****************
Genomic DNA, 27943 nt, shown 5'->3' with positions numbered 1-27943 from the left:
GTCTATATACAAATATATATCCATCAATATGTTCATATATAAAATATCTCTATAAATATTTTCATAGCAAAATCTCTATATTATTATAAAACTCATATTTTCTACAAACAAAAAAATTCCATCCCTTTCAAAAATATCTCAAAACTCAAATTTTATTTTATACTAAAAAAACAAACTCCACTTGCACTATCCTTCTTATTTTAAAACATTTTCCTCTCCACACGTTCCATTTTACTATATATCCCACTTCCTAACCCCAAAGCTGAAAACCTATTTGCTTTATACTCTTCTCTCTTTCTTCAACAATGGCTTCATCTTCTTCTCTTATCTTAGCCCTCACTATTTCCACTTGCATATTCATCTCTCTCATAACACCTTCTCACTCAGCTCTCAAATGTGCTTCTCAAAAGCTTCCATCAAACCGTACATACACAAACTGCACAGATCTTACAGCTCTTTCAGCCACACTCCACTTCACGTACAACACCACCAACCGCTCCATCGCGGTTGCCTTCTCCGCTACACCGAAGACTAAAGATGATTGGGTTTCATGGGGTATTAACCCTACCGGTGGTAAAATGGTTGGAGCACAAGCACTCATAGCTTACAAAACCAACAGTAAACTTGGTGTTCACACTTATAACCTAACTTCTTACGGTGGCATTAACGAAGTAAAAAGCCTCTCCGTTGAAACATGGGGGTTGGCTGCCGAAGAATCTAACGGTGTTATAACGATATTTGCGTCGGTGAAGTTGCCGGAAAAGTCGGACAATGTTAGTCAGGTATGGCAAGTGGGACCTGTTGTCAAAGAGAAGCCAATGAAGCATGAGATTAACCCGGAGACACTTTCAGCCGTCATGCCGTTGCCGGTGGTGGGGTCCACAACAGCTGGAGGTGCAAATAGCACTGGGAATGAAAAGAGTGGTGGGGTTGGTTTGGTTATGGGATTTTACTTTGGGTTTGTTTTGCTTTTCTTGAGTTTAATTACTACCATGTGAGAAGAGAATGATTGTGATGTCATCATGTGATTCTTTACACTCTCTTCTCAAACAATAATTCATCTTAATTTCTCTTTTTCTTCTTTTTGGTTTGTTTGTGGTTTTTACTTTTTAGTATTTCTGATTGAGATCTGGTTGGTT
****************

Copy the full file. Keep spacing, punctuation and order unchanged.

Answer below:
Genomic DNA, 27943 nt, shown 5'->3' with positions numbered 1-27943 from the left:
GTCTATATACAAATATATATCCATCAATATGTTCATATATAAAATATCTCTATAAATATTTTCATAGCAAAATCTCTATATTATTATAAAACTCATATTTTCTACAAACAAAAAAATTCCATCCCTTTCAAAAATATCTCAAAACTCAAATTTTATTTTATACTAAAAAAACAAACTCCACTTGCACTATCCTTCTTATTTTAAAACATTTTCCTCTCCACACGTTCCATTTTACTATATATCCCACTTCCTAACCCCAAAGCTGAAAACCTATTTGCTTTATACTCTTCTCTCTTTCTTCAACAATGGCTTCATCTTCTTCTCTTATCTTAGCCCTCACTATTTCCACTTGCATATTCATCTCTCTCATAACACCTTCTCACTCAGCTCTCAAATGTGCTTCTCAAAAGCTTCCATCAAACCGTACATACACAAACTGCACAGATCTTACAGCTCTTTCAGCCACACTCCACTTCACGTACAACACCACCAACCGCTCCATCGCGGTTGCCTTCTCCGCTACACCGAAGACTAAAGATGATTGGGTTTCATGGGGTATTAACCCTACCGGTGGTAAAATGGTTGGAGCACAAGCACTCATAGCTTACAAAACCAACAGTAAACTTGGTGTTCACACTTATAACCTAACTTCTTACGGTGGCATTAACGAAGTAAAAAGCCTCTCCGTTGAAACATGGGGGTTGGCTGCCGAAGAATCTAACGGTGTTATAACGATATTTGCGTCGGTGAAGTTGCCGGAAAAGTCGGACAATGTTAGTCAGGTATGGCAAGTGGGACCTGTTGTCAAAGAGAAGCCAATGAAGCATGAGATTAACCCGGAGACACTTTCAGCCGTCATGCCGTTGCCGGTGGTGGGGTCCACAACAGCTGGAGGTGCAAATAGCACTGGGAATGAAAAGAGTGGTGGGGTTGGTTTGGTTATGGGATTTTACTTTGGGTTTGTTTTGCTTTTCTTGAGTTTAATTACTACCATGTGAGAAGAGAATGATTGTGATGTCATCATGTGATTCTTTACACTCTCTTCTCAAACAATAATTCATCTTAATTTCTCTTTTTCTTCTTTTTGGTTTGTTTGTGGTTTTTACTTTTTAGTATTTCTGATTGAGATCTGGTTGGTT